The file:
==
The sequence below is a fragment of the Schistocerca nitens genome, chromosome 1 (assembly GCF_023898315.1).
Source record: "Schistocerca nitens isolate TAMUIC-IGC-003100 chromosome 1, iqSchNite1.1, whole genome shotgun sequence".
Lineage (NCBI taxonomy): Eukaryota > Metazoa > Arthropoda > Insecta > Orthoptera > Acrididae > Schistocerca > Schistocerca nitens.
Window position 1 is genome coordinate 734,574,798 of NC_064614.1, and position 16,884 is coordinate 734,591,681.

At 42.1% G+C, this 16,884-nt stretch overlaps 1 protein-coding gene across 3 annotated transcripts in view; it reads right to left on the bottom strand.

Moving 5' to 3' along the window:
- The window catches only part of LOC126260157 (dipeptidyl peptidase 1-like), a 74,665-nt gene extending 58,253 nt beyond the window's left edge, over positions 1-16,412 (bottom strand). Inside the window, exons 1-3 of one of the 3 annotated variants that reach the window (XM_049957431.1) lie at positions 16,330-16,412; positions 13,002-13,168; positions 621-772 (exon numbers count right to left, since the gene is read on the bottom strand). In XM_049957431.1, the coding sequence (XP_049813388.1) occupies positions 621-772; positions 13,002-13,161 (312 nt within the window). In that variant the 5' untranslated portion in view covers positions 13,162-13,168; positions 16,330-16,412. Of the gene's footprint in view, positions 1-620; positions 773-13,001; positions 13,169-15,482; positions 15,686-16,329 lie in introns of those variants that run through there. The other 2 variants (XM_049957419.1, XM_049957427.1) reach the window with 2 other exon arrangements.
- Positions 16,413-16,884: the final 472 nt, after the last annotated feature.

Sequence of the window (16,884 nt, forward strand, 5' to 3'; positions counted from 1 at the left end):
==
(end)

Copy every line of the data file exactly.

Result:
The sequence below is a fragment of the Schistocerca nitens genome, chromosome 1 (assembly GCF_023898315.1).
Source record: "Schistocerca nitens isolate TAMUIC-IGC-003100 chromosome 1, iqSchNite1.1, whole genome shotgun sequence".
Lineage (NCBI taxonomy): Eukaryota > Metazoa > Arthropoda > Insecta > Orthoptera > Acrididae > Schistocerca > Schistocerca nitens.
Window position 1 is genome coordinate 734,574,798 of NC_064614.1, and position 16,884 is coordinate 734,591,681.

At 42.1% G+C, this 16,884-nt stretch overlaps 1 protein-coding gene across 3 annotated transcripts in view; it reads right to left on the bottom strand.

Moving 5' to 3' along the window:
- The window catches only part of LOC126260157 (dipeptidyl peptidase 1-like), a 74,665-nt gene extending 58,253 nt beyond the window's left edge, over positions 1-16,412 (bottom strand). Inside the window, exons 1-3 of one of the 3 annotated variants that reach the window (XM_049957431.1) lie at positions 16,330-16,412; positions 13,002-13,168; positions 621-772 (exon numbers count right to left, since the gene is read on the bottom strand). In XM_049957431.1, the coding sequence (XP_049813388.1) occupies positions 621-772; positions 13,002-13,161 (312 nt within the window). In that variant the 5' untranslated portion in view covers positions 13,162-13,168; positions 16,330-16,412. Of the gene's footprint in view, positions 1-620; positions 773-13,001; positions 13,169-15,482; positions 15,686-16,329 lie in introns of those variants that run through there. The other 2 variants (XM_049957419.1, XM_049957427.1) reach the window with 2 other exon arrangements.
- Positions 16,413-16,884: the final 472 nt, after the last annotated feature.

Sequence of the window (16,884 nt, forward strand, 5' to 3'; positions counted from 1 at the left end):